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Pittsfield Councilors Ask for Accountability on Police Grants

By Brittany PolitoiBerkshires Staff
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PITTSFIELD, Mass. — Two city councilors are asking for more transparency and accountability within the Pittsfield Police Department in relation to department spending.
Ward 1 Councilor Helen Moon and Councilor at Large Earl Persip III pointed out the need for accountability at last week's council meeting in regard to the city's acceptance of a $233,940 Support and Incentive grant from the Executive Office of Public Safety and Security.
"What we clearly know is, in some spaces the system is broken, people are asking for more accountability out of police departments," Persip said. "So I just think people want to be able to see where their tax dollars are ultimately going.
"I am not suggesting the chief or the Police Department is doing something they shouldn't be, I just think that people are more interested in where their dollars are spent in the Police Department, so I think as city councilors, as administration, we want to be open about that."
This is one of the several grants that department receives on a regular reoccurring basis from the State 911 Department based on the department's volume of emergency calls.  
Police Chief Michael Wynn said this grant is problematic and is something that he has been working to refine since the department first began receiving it. Because the Pittsfield department is not a regional public safety answering point, it is restricted on how the grant can be used.
"We're essentially in a position because we are a primary public safety answering point where the commonwealth expects us to take the money, but we're not allowed to what is called 'supplant' it, so even though I know the money is coming in I can't submit a budget planning on having the money there," he said.
Wynn explained that the money is used to first pay dispatch salaries and the surplus goes to the department's bottom line to offset other expenses. These other expenses, he said, would usually be things the department would want but that the state restricts what the money can be spent on, although regional operations can use the funds for a wide variety needs.
He said surplus funds go into tech-related projects that they haven't been able to fund elsewhere, including large-scale communications and upgraded dispatch center computers that State 911 wouldn't assist them with. Wynn gave the example of having to add monitors for the ShotSpotter program.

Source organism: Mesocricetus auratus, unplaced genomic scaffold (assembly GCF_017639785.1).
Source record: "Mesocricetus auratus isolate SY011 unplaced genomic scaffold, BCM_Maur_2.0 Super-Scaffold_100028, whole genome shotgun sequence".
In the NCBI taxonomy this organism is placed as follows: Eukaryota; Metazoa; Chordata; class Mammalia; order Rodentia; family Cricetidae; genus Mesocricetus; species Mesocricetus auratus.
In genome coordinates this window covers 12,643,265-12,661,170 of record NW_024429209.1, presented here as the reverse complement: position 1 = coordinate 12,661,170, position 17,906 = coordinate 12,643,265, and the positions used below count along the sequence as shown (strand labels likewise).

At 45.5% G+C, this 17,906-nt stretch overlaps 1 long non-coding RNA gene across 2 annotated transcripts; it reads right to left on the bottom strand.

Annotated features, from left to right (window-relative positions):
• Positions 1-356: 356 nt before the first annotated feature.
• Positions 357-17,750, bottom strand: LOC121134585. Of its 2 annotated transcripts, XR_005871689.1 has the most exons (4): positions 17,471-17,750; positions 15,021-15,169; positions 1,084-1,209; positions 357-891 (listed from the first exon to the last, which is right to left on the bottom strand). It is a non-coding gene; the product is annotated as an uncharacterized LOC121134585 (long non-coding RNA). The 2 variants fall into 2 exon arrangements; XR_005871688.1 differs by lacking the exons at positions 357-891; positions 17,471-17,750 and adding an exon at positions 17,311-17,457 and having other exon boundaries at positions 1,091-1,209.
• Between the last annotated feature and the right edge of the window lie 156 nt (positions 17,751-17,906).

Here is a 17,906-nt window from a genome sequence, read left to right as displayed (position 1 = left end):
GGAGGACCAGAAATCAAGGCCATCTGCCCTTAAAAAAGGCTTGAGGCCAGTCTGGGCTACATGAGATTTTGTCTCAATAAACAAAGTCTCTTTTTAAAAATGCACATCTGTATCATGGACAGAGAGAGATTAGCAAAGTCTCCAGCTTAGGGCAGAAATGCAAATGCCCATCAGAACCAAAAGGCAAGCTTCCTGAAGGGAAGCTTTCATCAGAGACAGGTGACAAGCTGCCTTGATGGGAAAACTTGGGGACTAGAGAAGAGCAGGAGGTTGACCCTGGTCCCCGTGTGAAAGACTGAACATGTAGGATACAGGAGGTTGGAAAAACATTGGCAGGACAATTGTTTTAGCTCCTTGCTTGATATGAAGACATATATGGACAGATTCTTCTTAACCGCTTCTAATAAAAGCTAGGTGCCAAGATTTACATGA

Moon said the council already approves specific budget line items, so if an equipment line was approved and then a couple of hundred dollars were added to that line, it would be problematic.
"I'm a little offended at this whole 'they can transfer within their own departments and that's fine' because it's hundreds of thousands of dollars," she said. "So I think we can dig a little bit deeper and ask those questions and I believe it's an honest conversation and worth having."
Without accusing the PPD of wrongdoing, Persip suggested that Wynn and the Police Department find a way to let the citizens of Pittsfield know where their tax dollars are ultimately going and report back to the council.
"I've been looking for a better solution to handle this grant since the year I started receiving the grant. The second year I was in command, I refused to accept the grant because I couldn't figure out a way to do it," Wynn said. "This is the best we can do with the conditions the grant agency gives us right now."
Wynn laid out two possible mechanisms that may be able to provide the council with that information. One is a document trail on a journal transfer or mail order transfer that could be reported out to the council and the other is an unfunded line item that the council would then see on the year-to-date budget report and the budget conclusion that would reflect any expenditures in this grant.
Moon and Persip both expressed that this is not an attack on the Pittsfield Police Department or Wynn, but is a way to better inform Pittsfield residents and demonstrate transparency. They both said they look forward to continuing this conversation.

Tags: Pittsfield Police,   state grant,   

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Berkshires Gets Limited Vaccine Doses; Named 'High-Efficiency Collaborative'

By Brittany PolitoiBerkshires Staff
PITTSFIELD, Mass. — COVID-19 vaccine shipments expected early last week were delayed because of inclement weather and were smaller than expected, leaving Berkshire County shorthanded. And a "very limited" amount of vaccines was available for appointment first-dose slots on Wednesday.  
"This week, Massachusetts received 139,000 doses," Mayor Linda Tyer said to the City Council on Tuesday. "That's it, we have a million potential new residents who are eligible, but for the week we received 139,000 doses."
Public Health Program Manager Laura Kittross said there is limited access everywhere and doesn't expect this to be an ongoing issue.  She hopes to see additional vaccine allocations later this week and is "certainly hopeful for next week."
On Thursday, there were very limited first-dose clinic at Berkshire Community College from 2 to 5 with 300 appointments available to eligible individuals. The North Adams and Great Barrington vaccination sites will also hold first-dose clinics on Thursday, offering 250 doses each. All of those were gone by late afternoon on Wednesday.
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